6. Rides

Disneyland offers way more rides, by far.

Splash Mountain, Pirates of the Caribbean, and Indiana Jones Adventure are part of a roster of 80+ attractions in both Disney parks combined.

Trying to see Disneyland in one day is futile, considering the lines and number of rides at the park.

Even with a Disney Genie+ pass, you need at least two days to get through most attractions.

It’s all worth it as Disneyland has some of the best attractions in the theme park world.

Cars Land is one of the best destinations, and though the lines are long, it’s worth the wait.

Universal Studios Hollywood covers about 400 acres, but most of this land is allocated to the studios.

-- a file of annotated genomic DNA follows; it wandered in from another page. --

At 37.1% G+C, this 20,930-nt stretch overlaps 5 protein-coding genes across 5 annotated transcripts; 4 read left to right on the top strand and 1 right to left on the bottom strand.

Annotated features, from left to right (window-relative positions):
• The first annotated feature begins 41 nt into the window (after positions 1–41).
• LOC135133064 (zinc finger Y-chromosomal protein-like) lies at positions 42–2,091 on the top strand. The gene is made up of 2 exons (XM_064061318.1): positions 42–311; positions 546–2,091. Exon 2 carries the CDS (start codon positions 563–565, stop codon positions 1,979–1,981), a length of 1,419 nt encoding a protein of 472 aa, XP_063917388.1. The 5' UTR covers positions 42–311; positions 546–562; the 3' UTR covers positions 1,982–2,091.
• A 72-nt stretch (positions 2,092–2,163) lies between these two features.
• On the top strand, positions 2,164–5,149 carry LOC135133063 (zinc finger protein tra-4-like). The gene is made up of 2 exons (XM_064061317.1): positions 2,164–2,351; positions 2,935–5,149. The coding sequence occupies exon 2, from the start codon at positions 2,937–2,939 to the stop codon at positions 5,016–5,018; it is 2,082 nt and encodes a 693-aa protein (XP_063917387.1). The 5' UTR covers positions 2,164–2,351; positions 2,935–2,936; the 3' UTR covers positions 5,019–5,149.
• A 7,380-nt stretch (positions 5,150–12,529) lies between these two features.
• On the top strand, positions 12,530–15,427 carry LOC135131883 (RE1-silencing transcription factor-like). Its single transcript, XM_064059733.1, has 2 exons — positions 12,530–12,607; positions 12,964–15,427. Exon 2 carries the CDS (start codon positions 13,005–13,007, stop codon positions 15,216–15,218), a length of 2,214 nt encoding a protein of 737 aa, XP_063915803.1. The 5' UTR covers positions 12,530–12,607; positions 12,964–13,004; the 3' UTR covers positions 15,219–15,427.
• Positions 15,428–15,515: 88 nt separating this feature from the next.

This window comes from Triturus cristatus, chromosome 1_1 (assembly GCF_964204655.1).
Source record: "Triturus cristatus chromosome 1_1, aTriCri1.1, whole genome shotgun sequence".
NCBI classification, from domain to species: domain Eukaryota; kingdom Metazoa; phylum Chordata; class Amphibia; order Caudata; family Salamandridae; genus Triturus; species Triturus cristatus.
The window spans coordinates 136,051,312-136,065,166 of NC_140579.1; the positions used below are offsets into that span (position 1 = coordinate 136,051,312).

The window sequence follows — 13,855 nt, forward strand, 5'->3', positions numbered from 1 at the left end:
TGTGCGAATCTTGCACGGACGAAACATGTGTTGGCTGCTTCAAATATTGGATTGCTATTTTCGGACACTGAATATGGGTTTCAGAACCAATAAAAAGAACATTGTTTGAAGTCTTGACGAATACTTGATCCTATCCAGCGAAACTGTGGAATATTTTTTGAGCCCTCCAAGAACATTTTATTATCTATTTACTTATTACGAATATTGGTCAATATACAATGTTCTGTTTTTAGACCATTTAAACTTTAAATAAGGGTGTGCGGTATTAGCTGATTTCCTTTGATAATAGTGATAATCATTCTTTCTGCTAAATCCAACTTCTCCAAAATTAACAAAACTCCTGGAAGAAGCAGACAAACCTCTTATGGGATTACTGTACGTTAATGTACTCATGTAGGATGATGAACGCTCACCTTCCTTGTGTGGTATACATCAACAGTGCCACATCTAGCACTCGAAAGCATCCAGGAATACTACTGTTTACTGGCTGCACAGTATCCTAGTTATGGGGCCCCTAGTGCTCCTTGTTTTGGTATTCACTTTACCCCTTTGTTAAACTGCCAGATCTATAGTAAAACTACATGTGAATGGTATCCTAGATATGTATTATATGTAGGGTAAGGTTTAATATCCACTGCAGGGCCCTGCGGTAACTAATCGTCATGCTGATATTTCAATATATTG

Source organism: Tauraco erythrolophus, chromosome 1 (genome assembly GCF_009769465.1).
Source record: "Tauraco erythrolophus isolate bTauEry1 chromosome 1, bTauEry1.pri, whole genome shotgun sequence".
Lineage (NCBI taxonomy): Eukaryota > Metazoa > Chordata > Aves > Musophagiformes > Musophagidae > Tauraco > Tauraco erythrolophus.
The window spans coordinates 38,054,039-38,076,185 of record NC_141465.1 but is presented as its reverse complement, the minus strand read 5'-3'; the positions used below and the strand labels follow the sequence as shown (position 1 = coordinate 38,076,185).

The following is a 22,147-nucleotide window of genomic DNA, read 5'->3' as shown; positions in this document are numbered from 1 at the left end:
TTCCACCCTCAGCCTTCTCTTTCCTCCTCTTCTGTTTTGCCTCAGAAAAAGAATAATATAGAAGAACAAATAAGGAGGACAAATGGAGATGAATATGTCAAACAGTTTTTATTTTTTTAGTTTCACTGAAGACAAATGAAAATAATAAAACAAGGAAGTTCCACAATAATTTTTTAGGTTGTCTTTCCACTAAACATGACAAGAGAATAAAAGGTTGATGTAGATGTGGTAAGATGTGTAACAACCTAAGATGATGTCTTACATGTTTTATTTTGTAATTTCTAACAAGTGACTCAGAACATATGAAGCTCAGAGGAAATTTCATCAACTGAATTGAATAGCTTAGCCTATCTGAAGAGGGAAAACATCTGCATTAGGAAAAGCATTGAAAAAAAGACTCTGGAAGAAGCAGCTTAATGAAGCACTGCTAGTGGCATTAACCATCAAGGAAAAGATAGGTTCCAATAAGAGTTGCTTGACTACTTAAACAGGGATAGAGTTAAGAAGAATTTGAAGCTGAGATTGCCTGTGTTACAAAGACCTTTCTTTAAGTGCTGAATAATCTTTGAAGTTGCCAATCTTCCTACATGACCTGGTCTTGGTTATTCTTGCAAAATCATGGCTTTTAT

The studio tour is a prominent attraction at Universal Hollywood and grants you access to a number of movie sets.

The theme park itself features around ten attractions, a significantly more manageable number when compared to Disneyland.

Most of the rides are located on the park’s upper level, while the remaining are found at the lower level, and it takes about ten minutes to move between the two using escalators.

The best attraction, in my opinion, is The Wizarding World of Harry Potter, as Universal built a whole world to make the experience as realistic as possible.

From the Three Broomsticks to Hogwarts Castle, it’s a must-visit if you’re a superfan (and even if you’re not).

7. Shows

Disneyland offers a variety of shows, though they’re mainly geared toward small children.

These are incredible productions, and you’re likely to pay top dollar for them anywhere else.